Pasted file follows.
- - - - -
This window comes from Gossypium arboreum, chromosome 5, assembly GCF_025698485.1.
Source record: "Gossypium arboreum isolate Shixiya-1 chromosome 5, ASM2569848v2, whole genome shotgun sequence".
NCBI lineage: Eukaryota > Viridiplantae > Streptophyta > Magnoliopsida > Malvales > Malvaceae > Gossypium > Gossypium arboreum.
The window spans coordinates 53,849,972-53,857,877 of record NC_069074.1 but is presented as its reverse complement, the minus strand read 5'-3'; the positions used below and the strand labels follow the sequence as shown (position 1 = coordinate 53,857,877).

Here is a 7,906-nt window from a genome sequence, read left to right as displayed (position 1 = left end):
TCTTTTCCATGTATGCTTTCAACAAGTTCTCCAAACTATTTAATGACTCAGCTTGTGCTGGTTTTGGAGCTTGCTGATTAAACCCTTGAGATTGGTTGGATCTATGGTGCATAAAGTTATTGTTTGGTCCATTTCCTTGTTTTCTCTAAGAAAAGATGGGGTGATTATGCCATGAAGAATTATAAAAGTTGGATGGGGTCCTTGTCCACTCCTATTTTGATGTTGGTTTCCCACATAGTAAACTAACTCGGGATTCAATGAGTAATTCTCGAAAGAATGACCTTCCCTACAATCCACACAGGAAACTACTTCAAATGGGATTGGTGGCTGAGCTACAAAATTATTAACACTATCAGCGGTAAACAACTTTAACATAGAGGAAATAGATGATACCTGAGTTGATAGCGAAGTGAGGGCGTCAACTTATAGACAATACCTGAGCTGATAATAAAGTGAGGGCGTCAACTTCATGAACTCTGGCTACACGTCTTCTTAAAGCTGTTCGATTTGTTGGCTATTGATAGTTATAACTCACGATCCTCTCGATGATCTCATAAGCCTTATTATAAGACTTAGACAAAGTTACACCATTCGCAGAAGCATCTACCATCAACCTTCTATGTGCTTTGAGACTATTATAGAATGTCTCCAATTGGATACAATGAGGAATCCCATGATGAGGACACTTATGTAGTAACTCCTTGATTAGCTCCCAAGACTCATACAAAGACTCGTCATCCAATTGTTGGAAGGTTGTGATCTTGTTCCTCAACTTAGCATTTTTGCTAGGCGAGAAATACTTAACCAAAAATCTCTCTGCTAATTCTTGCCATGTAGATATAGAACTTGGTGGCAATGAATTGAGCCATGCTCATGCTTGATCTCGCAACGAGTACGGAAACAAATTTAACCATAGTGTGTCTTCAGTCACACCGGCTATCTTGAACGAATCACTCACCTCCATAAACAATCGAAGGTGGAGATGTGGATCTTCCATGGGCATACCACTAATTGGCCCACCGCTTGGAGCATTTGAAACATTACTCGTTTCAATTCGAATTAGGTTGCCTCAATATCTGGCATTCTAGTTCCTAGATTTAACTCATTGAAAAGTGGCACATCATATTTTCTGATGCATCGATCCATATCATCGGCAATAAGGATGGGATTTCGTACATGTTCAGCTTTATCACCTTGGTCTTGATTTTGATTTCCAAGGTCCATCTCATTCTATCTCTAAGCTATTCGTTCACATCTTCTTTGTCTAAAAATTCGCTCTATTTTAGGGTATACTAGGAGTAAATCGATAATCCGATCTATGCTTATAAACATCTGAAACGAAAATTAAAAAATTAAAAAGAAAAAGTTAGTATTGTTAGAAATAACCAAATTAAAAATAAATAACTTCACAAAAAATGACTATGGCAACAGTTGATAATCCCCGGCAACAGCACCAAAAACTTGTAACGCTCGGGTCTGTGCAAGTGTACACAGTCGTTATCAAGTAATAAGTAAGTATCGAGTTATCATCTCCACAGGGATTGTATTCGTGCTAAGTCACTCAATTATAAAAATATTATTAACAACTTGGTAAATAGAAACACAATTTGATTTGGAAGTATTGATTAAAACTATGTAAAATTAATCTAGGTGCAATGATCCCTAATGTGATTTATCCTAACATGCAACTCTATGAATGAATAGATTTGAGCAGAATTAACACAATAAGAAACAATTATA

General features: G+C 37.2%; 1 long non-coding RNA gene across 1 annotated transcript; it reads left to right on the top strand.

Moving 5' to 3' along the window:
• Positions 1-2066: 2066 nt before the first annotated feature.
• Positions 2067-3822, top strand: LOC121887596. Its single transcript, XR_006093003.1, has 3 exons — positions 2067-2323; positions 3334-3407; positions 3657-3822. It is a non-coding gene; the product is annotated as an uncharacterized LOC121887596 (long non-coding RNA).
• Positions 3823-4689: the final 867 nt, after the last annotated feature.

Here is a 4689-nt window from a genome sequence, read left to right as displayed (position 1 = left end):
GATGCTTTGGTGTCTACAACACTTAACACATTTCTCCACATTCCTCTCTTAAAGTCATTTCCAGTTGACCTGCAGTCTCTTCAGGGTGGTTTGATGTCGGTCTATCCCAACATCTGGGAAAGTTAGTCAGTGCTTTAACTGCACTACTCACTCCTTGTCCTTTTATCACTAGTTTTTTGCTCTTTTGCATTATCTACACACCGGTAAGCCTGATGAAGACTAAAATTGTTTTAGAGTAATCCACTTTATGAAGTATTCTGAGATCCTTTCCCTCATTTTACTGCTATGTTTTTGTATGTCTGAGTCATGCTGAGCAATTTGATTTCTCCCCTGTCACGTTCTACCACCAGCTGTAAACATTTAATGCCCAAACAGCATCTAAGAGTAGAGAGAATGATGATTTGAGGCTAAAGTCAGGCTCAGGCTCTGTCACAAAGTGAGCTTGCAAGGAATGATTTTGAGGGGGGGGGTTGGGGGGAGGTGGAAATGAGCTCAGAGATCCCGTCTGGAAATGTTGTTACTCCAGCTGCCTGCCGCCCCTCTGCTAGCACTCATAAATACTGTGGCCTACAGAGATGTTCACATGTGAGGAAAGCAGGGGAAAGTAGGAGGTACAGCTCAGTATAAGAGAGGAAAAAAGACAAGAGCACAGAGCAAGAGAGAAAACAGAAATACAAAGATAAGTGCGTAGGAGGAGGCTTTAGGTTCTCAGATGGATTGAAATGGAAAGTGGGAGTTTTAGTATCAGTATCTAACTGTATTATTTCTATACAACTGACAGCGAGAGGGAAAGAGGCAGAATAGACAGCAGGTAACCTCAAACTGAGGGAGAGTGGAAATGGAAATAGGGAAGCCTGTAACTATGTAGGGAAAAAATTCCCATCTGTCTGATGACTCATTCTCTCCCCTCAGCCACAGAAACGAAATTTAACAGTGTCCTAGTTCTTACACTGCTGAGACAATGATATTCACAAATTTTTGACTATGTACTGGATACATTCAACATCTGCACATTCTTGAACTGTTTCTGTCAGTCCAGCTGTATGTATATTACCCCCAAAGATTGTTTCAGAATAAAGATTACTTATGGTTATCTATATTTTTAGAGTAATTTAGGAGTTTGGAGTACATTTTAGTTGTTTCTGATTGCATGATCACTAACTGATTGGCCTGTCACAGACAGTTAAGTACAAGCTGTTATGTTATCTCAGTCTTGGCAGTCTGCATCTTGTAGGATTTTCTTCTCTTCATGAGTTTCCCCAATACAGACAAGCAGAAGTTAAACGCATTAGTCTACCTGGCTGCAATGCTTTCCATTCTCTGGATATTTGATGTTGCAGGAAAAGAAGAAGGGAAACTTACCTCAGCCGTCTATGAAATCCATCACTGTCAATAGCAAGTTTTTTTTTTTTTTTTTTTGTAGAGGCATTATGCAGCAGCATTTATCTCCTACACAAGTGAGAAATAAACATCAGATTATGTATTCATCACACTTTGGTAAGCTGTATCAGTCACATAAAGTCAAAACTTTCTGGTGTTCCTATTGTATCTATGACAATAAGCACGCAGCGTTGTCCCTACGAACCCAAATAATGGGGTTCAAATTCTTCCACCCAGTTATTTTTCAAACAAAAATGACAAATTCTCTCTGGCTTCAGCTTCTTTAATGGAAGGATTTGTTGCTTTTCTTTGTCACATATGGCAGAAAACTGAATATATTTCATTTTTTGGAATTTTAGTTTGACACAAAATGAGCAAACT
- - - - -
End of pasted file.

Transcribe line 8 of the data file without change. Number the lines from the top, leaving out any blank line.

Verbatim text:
Moving 5' to 3' along the window: